There are several words and phrases like this in Spanish: they sound very similar to each other, and learners need to watch out for them. Like this one: ‘que pena’ can be used as an apology. But watch your enunciation, my friends, as ‘que pene’ means, literally, ‘what a penis.’ Now that is one hilarious and cringe-worthy mistake.

It’s also worth noting that, obviously, ‘pene’ should not be used as a reference for a particular shape of pasta. Do NOT try to order this in a restaurant!

Shocked blonde girl at a mistake made in Spanish
Photo by Alexander Krivitskiy on Unsplash

4. I Am So Boring

This mistake is very easy to fall foul of but will probably generate a few snickers to alert you to the fact that a blunder has occurred. And you definitely don’t want to make this error on your Spanish dating profile. ‘Estoy aburrido’ is used to convey that, right now, you’re bored out of your mind. But it’s understandable when you’re learning Spanish, to confuse this with ‘soy aburrido,’ which sounds very similar but means ‘I’m boring.’ That might explain why you’re not getting those swipe rights, yes?

‘Estoy’ and ‘soy’ are well-known agitators when it comes to getting started with Spanish; more on these reprobates below.

5. What a Guy

If you want to tell someone - your Spanish tutor, your boss, a male friend, for example - that they’re a good guy, you might think that saying ‘eres un buen hombre’ is the logical sentence to use. Sorry to say it’s not, though. Because you’ve just told your tutor/boss/friend that you think they’re sexy.  To tell someone that they’re a good guy, the phrase required is ‘estas muy bueno hombre.’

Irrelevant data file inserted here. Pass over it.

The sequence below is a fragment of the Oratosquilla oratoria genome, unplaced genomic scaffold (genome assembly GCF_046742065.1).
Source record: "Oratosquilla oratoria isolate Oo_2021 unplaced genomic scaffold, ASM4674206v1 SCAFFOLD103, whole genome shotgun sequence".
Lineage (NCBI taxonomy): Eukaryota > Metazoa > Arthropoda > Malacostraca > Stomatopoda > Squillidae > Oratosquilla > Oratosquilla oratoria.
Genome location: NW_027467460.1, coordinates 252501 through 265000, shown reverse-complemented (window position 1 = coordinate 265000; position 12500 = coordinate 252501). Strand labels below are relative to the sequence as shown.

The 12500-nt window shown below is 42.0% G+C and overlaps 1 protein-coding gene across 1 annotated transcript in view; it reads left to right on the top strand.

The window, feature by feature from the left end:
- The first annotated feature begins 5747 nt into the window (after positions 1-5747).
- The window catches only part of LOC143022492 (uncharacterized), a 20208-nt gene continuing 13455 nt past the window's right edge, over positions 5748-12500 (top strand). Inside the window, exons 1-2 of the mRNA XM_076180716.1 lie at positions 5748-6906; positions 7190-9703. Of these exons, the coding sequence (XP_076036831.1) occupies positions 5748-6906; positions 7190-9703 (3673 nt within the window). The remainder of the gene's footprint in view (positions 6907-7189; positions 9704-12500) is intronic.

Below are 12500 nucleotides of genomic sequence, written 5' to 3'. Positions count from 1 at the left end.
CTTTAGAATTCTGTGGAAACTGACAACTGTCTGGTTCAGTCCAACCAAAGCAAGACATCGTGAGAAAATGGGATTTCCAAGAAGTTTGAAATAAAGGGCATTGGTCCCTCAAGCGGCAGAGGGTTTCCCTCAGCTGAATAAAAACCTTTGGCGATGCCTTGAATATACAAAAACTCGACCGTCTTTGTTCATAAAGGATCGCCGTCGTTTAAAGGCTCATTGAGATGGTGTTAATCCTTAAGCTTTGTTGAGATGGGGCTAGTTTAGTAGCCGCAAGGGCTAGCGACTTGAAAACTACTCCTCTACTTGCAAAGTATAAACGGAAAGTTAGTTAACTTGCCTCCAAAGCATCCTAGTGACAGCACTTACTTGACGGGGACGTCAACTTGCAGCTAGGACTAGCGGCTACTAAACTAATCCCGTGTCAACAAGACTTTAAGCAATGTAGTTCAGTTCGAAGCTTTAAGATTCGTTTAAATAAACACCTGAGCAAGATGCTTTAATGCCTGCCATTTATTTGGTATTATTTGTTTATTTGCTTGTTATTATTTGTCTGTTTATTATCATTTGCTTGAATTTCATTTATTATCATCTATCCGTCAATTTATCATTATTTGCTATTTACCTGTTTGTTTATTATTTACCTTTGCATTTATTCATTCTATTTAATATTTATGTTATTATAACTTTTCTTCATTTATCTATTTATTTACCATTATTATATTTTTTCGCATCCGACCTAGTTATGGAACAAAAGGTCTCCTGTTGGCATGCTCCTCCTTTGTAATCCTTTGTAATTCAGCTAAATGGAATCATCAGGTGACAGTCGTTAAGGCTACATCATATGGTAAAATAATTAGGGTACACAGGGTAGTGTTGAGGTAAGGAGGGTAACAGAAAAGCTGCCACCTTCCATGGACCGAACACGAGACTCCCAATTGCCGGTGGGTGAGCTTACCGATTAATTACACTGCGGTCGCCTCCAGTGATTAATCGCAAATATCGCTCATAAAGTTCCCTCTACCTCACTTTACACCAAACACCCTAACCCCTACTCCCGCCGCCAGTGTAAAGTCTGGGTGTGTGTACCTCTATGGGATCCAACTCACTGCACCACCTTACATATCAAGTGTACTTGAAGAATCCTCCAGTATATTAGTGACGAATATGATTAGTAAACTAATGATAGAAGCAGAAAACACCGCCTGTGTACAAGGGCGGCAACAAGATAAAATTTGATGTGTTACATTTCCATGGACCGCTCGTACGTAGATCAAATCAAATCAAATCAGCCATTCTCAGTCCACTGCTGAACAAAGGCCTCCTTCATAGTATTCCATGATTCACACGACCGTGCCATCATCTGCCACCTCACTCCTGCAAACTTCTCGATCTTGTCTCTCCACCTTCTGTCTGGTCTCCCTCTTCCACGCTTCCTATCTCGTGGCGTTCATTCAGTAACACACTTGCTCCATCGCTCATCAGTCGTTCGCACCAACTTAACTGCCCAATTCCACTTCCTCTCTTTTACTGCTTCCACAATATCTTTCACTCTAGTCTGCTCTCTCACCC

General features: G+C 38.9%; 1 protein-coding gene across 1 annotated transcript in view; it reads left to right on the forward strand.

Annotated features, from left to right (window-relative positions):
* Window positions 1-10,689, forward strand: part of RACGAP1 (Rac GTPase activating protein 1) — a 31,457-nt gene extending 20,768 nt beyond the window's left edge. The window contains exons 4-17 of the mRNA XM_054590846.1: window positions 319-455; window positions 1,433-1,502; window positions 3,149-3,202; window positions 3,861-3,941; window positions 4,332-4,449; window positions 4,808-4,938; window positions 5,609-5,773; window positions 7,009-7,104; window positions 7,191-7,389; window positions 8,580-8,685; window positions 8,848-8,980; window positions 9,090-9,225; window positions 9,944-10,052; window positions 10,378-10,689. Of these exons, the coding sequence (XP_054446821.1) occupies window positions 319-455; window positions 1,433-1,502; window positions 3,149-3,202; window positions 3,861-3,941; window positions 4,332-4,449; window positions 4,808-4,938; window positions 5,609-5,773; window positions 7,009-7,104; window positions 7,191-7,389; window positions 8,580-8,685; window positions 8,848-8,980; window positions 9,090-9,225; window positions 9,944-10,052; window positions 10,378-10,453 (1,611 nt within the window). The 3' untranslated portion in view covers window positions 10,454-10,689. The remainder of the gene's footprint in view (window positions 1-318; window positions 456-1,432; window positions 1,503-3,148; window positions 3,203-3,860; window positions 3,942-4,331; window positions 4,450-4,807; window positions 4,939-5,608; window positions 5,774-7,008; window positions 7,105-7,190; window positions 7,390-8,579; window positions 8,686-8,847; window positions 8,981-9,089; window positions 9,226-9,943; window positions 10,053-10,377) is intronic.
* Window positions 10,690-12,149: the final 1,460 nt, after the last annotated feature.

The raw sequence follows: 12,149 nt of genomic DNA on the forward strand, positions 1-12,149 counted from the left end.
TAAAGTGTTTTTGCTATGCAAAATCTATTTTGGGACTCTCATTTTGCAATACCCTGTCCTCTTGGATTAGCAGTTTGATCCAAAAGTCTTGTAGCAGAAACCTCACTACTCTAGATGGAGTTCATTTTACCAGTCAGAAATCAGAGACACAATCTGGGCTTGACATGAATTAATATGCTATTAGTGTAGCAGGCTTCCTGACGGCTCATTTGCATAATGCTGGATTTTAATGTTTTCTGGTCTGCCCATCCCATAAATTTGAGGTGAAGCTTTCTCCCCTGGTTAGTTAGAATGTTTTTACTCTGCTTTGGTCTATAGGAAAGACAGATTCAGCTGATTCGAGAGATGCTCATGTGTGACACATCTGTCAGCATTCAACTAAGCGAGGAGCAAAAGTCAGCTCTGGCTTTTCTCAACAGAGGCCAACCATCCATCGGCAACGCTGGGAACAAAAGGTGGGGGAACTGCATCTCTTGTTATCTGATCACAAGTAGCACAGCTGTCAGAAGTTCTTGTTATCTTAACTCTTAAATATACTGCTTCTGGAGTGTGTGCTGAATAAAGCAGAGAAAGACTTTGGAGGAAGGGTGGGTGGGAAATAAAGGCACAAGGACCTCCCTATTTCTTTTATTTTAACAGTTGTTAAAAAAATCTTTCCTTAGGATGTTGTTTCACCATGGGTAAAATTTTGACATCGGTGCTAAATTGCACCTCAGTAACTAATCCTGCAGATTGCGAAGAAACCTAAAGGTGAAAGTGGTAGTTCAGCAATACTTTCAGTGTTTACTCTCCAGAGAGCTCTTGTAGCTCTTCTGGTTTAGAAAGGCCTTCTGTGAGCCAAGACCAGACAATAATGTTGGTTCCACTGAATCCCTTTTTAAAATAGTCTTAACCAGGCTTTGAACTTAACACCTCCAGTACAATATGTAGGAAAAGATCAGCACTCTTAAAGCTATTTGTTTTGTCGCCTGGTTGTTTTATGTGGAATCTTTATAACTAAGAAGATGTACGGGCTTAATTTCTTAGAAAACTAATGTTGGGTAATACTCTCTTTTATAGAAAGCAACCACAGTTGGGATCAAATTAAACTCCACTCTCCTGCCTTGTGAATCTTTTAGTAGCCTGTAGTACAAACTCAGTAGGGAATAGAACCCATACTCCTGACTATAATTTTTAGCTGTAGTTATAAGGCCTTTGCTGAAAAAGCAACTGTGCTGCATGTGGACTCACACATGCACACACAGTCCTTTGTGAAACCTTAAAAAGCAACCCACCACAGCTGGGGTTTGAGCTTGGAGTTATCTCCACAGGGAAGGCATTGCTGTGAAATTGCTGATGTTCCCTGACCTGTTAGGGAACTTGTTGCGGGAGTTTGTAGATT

This is a classic example of how literal translations from one language to another don’t always quite work out: logically, what you said made sense but, as in any language, sometimes in translation, meanings can get muddled to a mirth-inducing effect.

6. I Have Hunger

To express that you’re hungry in Spanish, you would say literally, ‘I have hunger,’ which translates as ‘tengo hambre.’ Unfortunately, this sounds to the ear very much like ‘tengo hombre,’ which means ‘I have a man.’ This is why your colleagues are looking at you weirdly when you vehemently utter the latter while rubbing your tummy at the approach of the office lunch break.

7. Verbs Are Fun(ny)

What often causes some consternation at the start of the Spanish learning journey are the two forms of the verb meaning ‘to be’ - ‘estar’ and ‘ser’- which can cause some funny little conversational turns. For example, ‘estoy cansado’ is what you’d say to tell someone that you’re tired, but ‘soy cansado’ means ‘I am tiring.’

Watch out for these verbs and practice listening and speaking Spanish as much as possible to get to grips with which to use when to avoid dealing out an unintended insult. For example, a sleight of hand with your verb conjugation, and you’ve gone from telling someone that they’re poorly to informing them that you think they’re evil. Ouch.

Shocked middle-aged man reacts to some funny Spanish mistakes
Photo by krakenimages on Unsplash